Conference Realignment: Big East Allegedly Will Extend Invite To TCU

Keenan WomackContributor IIINovember 4, 2010

LAS VEGAS - OCTOBER 30:  Texas Christian University Horned Frogs head coach Gary Patterson looks on as his team takes on the UNLV Rebels at Sam Boyd Stadium October 30, 2010 in Las Vegas, Nevada. TCU won 48-6.  (Photo by Ethan Miller/Getty Images)
Ethan Miller/Getty Images

TCU has risen, over the last few years, out of the pit of mediocrity that they wallowed in for so long. With two Top-10 finishes in a row, the Horned Frogs have been a consistent force in their conference, second to only Utah and BYU in Mountain West Conference championships.

In the midst of major conference realignment in college football, the Big East Conference has made it known that it is interested in extending TCU an offer to join the conference, a move which would both give TCU more legitimacy as a national program and the Big East Conference more legitimacy as a BCS conference.

But what are the logistics of the move by the former Mountain West school?

The first problem that comes to mind would be location. TCU is located in Fort Worth, Texas, 969 miles from the closest Big East school. Big East schools play three to four conference road games per year, meaning that TCU would have to fly their entire football team anywhere from 969 miles to Cincinnati to 1,545 miles to Syracuse, three or four times every season.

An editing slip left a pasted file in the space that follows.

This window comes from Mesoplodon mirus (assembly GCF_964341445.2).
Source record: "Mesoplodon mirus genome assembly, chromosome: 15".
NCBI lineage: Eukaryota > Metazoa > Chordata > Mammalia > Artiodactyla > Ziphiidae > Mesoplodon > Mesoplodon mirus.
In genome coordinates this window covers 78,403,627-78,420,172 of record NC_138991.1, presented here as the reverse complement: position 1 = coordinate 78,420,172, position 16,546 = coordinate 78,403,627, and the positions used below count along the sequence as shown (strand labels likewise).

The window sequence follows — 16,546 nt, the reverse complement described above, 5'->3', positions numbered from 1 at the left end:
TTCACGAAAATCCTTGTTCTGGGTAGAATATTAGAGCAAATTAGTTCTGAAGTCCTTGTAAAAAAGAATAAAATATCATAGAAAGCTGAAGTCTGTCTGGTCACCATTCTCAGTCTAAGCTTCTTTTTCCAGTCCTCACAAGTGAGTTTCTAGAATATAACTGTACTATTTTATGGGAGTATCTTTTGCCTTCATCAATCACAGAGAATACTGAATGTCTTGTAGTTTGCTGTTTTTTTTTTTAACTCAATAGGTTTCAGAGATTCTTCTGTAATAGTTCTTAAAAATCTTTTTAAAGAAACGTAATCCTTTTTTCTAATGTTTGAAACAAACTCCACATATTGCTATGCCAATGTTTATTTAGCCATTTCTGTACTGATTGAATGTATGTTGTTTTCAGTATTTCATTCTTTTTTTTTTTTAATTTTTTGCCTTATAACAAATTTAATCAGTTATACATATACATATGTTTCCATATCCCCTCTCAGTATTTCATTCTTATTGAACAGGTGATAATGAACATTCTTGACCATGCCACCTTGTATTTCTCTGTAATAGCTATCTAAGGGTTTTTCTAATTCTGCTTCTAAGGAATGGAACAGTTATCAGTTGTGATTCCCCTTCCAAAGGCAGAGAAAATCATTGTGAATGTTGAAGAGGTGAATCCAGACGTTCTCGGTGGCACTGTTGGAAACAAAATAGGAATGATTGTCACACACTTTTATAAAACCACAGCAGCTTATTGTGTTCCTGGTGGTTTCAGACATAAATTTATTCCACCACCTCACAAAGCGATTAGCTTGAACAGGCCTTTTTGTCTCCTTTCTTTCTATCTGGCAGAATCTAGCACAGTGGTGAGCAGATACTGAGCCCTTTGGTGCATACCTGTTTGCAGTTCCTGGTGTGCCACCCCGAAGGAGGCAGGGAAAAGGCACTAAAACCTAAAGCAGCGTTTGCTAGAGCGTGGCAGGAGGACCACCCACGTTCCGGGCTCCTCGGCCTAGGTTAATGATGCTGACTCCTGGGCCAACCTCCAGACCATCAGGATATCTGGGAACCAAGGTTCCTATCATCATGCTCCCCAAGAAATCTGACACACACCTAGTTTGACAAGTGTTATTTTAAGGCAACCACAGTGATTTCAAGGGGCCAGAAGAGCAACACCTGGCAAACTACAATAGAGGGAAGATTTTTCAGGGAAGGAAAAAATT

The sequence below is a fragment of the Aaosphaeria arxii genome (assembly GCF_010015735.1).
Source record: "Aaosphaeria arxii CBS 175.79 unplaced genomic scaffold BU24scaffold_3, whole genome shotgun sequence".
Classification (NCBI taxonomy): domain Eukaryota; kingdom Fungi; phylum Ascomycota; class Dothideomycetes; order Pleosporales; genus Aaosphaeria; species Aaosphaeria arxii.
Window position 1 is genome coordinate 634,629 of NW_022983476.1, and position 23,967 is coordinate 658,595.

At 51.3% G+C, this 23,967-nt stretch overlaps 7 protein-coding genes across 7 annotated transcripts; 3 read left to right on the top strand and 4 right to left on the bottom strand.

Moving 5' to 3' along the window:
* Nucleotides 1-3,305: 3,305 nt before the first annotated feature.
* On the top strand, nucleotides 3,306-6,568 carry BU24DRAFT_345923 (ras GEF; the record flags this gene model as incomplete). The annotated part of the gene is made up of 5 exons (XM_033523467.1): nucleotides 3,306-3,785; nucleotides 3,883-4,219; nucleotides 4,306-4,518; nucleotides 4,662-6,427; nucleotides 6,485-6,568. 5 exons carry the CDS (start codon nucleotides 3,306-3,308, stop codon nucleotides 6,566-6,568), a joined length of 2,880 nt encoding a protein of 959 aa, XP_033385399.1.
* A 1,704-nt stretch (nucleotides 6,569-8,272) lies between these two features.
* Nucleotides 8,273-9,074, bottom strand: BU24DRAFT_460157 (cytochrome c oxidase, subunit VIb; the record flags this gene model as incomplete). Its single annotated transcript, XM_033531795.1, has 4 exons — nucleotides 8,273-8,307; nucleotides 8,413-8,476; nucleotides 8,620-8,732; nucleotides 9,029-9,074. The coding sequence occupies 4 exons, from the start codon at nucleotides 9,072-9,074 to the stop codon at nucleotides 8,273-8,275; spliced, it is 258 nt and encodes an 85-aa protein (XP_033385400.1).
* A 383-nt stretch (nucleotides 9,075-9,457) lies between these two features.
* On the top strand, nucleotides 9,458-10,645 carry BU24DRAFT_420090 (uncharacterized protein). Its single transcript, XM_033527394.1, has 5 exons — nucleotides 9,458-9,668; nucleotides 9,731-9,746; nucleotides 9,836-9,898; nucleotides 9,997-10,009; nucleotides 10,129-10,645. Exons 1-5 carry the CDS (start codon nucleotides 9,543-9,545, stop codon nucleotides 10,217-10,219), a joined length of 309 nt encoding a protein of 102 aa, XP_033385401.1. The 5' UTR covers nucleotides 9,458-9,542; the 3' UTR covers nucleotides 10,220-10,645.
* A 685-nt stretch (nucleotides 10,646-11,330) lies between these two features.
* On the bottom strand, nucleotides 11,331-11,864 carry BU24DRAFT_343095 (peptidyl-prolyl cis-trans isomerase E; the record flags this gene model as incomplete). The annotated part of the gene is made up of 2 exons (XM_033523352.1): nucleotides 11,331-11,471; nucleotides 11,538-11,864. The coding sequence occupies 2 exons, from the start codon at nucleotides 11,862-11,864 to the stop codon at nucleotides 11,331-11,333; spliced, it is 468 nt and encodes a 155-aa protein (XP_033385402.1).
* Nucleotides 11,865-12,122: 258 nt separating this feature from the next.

The travel expenses alone could be enough to derail the entire thing. However, the Big East does have one very powerful asset: its TV deal.

The Big East has a TV deal with ESPN that gives each football team an average of $3.67 million per season. However, this figure averages in the money made from the Big East's eight-year, $138 million hoops deal with ESPN.

Inviting the Horned Frogs to the Big East for football doesn't necessarily mean that the Frogs will compete in basketball also, meaning they will get less than the nearly $4 million made by other Big East schools competing in both sports.

Still, the revenue that TCU will make in the Big East is far greater than the revenue that TCU will make in the Mountain West. So, essentially, the decision goes to TCU: stay put and remain in a conference, which loses BYU and Utah but gains Boise State, or abandon ship and pay ridiculous travel fees but gain revenue from ESPN and the Big East's TV contract.

If I were TCU's athletic director, I would jump at the opportunity to join. While other, bigger conferences may also be looking to invite the university, the Big East is already a BCS conference, meaning America will have no excuse not to place the Horned Frogs in the national championship if they have an undefeated season.